Human brain work metaphor made of rusty metal gearsWisdom.  Who doesn’t want to be wise?  Everyone wants wisdom, especially when there’s an important decision to be made.

So why is it wisdom sometimes eludes us?  We can all look back at decisions we made or paths we took and say, “That wasn’t very wise.”

Maybe it’s because we tend to think of wisdom as a natural, innate ability that you either haver or you don’t.

Most of us know someone we would consider wise, and we look at them as if they’re just naturally that way.  But is that true?  If wisdom is a natural ability some have and some don’t, how do you explain the person who made wise and careful decisions most of their life only to throw it all away later with some very unwise choices? How do you explain the person who nearly wrecked their life for years with poor choices, and then turned things around?

Wisdom is not a gift for a select few.  It’s available to all; young and old, rich or poor, privileged and underprivileged.  That’s because wisdom is not the same as education.  You can have little education and still be wise, just as you can also lots of education and still be unwise.

Wisdom is about more than what you know.  It’s about properly applying what you know.  Think of it this way:  knowledge + application = wisdom.  Since anyone can learn, and anyone can apply what they’ve learned, then anyone can be wise.   And even if your knowledge or your application is wrong, you can still learn from the outcome and become wiser.

So how can you pursue wisdom?

  • Look for it.  If you want wisdom, you have to look for it.  Go to people you consider to be wise and ask their opinions.  Ask the opinions of experts.  Read about people who have acted wisely.  If you’re a person of faith, pray and read Scripture.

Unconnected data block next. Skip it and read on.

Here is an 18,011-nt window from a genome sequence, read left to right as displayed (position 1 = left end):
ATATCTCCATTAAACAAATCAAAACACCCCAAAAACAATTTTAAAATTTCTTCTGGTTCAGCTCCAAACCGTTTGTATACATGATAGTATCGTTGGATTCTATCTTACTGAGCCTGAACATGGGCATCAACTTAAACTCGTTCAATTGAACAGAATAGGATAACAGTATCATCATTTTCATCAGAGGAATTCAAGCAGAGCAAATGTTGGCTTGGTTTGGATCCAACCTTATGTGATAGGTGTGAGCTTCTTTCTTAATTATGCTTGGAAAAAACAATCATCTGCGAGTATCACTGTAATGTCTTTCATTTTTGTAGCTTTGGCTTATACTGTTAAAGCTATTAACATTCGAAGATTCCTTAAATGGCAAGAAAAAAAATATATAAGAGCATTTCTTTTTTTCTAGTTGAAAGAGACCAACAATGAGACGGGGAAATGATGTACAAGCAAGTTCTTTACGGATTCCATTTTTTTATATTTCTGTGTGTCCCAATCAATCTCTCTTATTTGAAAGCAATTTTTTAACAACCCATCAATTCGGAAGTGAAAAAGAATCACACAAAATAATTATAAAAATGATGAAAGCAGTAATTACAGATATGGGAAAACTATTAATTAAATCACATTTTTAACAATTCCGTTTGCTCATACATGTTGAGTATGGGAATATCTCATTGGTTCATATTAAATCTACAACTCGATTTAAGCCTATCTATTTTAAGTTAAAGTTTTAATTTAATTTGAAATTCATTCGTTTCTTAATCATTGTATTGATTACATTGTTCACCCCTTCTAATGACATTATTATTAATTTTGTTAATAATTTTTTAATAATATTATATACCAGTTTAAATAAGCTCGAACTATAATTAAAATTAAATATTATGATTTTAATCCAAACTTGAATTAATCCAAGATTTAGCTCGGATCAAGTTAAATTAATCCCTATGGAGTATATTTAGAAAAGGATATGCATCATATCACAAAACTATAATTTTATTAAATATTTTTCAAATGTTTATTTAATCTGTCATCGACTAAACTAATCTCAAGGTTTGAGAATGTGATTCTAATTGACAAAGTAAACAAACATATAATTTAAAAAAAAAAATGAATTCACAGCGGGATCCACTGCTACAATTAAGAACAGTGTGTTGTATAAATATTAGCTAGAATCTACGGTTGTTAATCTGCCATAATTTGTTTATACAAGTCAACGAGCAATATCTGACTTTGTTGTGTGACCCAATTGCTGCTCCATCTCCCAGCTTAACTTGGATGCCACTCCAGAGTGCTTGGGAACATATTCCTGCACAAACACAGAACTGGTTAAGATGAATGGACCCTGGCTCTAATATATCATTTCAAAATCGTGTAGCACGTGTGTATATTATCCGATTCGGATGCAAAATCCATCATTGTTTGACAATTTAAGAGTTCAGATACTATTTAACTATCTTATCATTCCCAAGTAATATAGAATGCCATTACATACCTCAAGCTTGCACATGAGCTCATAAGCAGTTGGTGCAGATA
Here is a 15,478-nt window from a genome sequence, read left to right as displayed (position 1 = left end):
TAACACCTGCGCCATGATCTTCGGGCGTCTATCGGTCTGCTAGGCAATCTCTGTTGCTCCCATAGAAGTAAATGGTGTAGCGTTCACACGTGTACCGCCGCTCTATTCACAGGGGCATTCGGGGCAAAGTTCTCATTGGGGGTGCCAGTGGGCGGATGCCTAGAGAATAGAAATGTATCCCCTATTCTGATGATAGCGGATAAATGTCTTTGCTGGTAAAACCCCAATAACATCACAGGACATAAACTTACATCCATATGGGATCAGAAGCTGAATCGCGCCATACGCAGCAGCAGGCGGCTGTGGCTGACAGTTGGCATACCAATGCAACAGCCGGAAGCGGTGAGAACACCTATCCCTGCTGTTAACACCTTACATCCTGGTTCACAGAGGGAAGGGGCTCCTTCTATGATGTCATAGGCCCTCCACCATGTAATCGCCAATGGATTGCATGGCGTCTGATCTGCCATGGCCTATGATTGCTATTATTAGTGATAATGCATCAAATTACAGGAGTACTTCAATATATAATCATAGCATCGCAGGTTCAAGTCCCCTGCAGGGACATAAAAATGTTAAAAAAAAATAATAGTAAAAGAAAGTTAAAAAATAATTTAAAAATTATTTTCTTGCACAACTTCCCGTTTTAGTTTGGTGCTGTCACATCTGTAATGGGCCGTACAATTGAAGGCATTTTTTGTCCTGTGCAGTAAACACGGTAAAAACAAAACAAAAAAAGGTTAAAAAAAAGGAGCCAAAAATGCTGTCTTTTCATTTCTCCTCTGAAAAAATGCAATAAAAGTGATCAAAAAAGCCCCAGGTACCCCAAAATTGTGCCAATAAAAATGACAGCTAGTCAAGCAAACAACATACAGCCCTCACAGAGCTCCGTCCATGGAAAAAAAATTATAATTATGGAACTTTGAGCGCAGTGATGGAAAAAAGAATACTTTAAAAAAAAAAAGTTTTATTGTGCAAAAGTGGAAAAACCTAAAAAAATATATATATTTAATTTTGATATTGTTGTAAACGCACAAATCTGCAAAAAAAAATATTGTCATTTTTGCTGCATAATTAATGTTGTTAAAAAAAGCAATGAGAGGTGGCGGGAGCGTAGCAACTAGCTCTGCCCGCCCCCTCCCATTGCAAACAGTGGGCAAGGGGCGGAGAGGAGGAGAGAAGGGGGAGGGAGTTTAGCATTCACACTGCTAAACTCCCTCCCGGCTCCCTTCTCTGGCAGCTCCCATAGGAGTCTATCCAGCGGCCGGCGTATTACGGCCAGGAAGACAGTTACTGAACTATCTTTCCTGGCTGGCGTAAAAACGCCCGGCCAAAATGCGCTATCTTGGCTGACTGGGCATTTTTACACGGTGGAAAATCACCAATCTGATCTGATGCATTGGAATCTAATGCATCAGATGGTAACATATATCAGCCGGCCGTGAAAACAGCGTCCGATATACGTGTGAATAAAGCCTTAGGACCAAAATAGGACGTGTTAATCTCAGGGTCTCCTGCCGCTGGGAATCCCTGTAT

• Listen for it.  Listen to the people you consider wise.  Listen to how they make decisions, as well as how they learned from their mistakes.  Listen to their advice.
  • Lean into it.  Once you’ve gotten the knowledge you need, then put your shoulder to the wheel and apply what you’ve learned…even if it’s difficult.

There is no easy path to wisdom, but there is a path and that path is open to all.

If you would like to take this to another level…

Proverbs 8 and 9 speak about the availability and advantages of wisdom, but these proverbs add one provision to the pursuit of wisdom.  Prov. 9:10 says that the fear (reverence) of the LORD is the beginning of wisdom and knowledge of the Holy One results in understanding.  (Living Bible.)  If you’re going to take wisdom to another level, then you need to give God prominence in your life and include Him in your decisions and your search for wisdom.

Leave a comment and let us know one thing you’ve done that’s helped you improve your wisdom.

Copyright © 2014 Bret Legg

3 thoughts on “Wisdom”

  1. Admittedly I had to read this through a couple of times to get the full meaning of what you are saying. I think there is a lot of “seeking wisdom” from those we know really are not wise but will have the “easier” solution. If we seek advice and wisdom from those around us who have made wise decisions in the past and are living proof that thinking through decisions thoughtfully with the future in mind we are more likely to make the wise choice despite the difficulty. Sometimes the “wise” people make unwise decisions because no one is perfect.

    I read the Proverbs you mentioned. Proverbs 8:34 stuck with me. “Blessed is the man (woman) who listens to me, watching daily at my doors, waiting at my doorway.” I took this to mean that if we seek Him and His wisdom in the morning before our day really starts, we have a much better chance of making wise decisions from the source of all wisdom.

    • I agree. Starting your day that way sets the tone for the rest of the day and makes the on-going pursuit easier.


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